In August I was asked to give a presentation for an hour and a half about sexuality and holiness to a group of 300-400 teens and college age Peruvians in Spanish. I knew it was an impossible feat before I even said yes. I said I’d pray about it. The answer I got is that how can I say no after complaining that no one is ever talking about this topic to the youth and then I have to see them in my clinic pregnant and with STD’s. So I said yes, but told God he’d have to figure out how to make it possible. Through the book recommendations of Jessica Skidmore I wrote my talk in English. I translated my talk into Spanish and then through the hard work and sacrifice of Luz (to the right of me in the lower photo; the Peruvian general doctor who’s been working at Diospi for 1.5 years now) and Belen (the nutritionist) they fixed my Spanish. Luz agreed to come with me to Abancay to help with the Question and Answer session because questions are the hardest things to understand for me in Spanish. Probably twenty minutes into my talk out of exhaustion I vasovagal-ed and had to sit down before I passed out. So making the impossible possible, God sent Luz up to finish the talk that was mostly in her words anyways (though the answers where challenges to her life and faith as well)—something that she would never have volunteered to do. Even helping with the Spanish, she said that she would never have done for anyone other than me. And though I still don’t know why God worked like he did, the message of sexuality God’s way was share. Afterwards, all the pastors and leaders from all the churches in the area who were present came up asking for copies of the talk.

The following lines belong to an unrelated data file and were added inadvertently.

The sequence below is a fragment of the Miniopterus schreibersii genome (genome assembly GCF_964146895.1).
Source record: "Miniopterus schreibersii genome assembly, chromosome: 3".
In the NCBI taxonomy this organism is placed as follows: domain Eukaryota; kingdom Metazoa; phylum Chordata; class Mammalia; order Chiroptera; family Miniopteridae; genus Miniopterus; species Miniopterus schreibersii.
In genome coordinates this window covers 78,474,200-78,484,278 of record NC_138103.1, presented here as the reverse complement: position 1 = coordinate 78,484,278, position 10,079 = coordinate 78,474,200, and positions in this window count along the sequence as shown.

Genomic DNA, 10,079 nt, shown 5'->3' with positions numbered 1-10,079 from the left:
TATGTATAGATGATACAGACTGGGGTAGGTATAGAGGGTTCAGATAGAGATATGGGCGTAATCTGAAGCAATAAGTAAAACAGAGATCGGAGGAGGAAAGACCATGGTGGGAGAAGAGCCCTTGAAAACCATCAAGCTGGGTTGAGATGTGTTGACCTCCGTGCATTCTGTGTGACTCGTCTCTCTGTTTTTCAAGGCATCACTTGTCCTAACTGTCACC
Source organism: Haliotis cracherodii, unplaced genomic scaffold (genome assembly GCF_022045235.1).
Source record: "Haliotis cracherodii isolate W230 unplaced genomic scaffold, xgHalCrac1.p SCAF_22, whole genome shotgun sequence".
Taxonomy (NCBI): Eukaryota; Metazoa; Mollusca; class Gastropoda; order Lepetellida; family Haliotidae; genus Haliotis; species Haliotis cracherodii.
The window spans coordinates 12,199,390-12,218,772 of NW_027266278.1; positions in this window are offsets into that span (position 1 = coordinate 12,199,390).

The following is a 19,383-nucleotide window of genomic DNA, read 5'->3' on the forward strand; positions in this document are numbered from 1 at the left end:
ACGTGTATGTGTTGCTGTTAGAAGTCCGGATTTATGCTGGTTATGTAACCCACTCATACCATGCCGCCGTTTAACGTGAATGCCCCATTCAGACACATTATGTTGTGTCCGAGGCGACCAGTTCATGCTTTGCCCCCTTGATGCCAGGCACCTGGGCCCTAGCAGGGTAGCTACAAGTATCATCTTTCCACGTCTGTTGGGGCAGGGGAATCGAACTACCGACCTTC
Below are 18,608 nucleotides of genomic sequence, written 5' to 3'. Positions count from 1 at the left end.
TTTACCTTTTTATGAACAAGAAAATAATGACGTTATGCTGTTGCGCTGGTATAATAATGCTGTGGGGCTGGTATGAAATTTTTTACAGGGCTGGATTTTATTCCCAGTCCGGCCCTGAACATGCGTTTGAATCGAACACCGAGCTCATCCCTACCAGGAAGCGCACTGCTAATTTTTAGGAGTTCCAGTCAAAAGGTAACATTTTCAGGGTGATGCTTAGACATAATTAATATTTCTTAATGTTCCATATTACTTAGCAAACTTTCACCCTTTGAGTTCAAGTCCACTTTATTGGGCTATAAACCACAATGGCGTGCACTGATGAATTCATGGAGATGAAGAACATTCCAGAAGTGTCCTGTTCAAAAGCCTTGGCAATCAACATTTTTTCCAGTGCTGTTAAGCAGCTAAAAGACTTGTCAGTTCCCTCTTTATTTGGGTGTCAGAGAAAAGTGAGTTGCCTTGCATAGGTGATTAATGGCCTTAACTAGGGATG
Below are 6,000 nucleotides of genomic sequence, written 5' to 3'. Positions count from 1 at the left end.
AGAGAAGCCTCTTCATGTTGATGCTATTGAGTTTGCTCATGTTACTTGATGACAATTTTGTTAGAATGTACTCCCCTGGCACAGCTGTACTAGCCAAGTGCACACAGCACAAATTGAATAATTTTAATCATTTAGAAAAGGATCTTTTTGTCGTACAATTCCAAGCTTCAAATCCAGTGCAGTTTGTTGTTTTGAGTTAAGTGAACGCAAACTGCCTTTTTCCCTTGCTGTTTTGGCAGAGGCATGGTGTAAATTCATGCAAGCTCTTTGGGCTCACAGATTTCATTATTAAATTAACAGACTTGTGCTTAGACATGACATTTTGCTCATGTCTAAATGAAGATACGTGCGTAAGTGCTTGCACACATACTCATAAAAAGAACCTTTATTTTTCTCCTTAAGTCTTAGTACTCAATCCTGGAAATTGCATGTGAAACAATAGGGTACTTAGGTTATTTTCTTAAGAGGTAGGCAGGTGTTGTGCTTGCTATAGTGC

In June I was talking with Rossmery (on the right in the upper photo; physical therapy assistant) and Dennis (on the left in the upper photo; works in Admissions) during lunch one day. I have a book of questions and they asked for question 1001: If you could ask God one question and he’d give you the answer today, what would you ask him? In response to Dennis’ question the discussion turned to knowing for real if God exists. Dennis is interested in Christianity and has attended churches for a time but has never committed her life and still doesn’t understand a lot of the basics of the Christian faith. Rossmery is Catholic, though her common law husband was recently baptized in to the Evangelical church. Both have very legalistic and works-based understandings of the faith (which is very common in Peru) due to the strong Catholic influence on the country. I’d been praying that week for God to give me someone to study the bible with that week, so I asked them if they’d like to study together. They said yes. They both work in the hospital during the week and hurry home to care for their boys: Abraham (on the left in the lower photo; Dennis’ son, 5 years old) and Jose (on the right in the lower photo; Rossmerry’s son, 5 years old). On the weekends they work in their families fields. So I’ve been riding my bike 30 minutes uphill to their village Sunday evenings to study with them.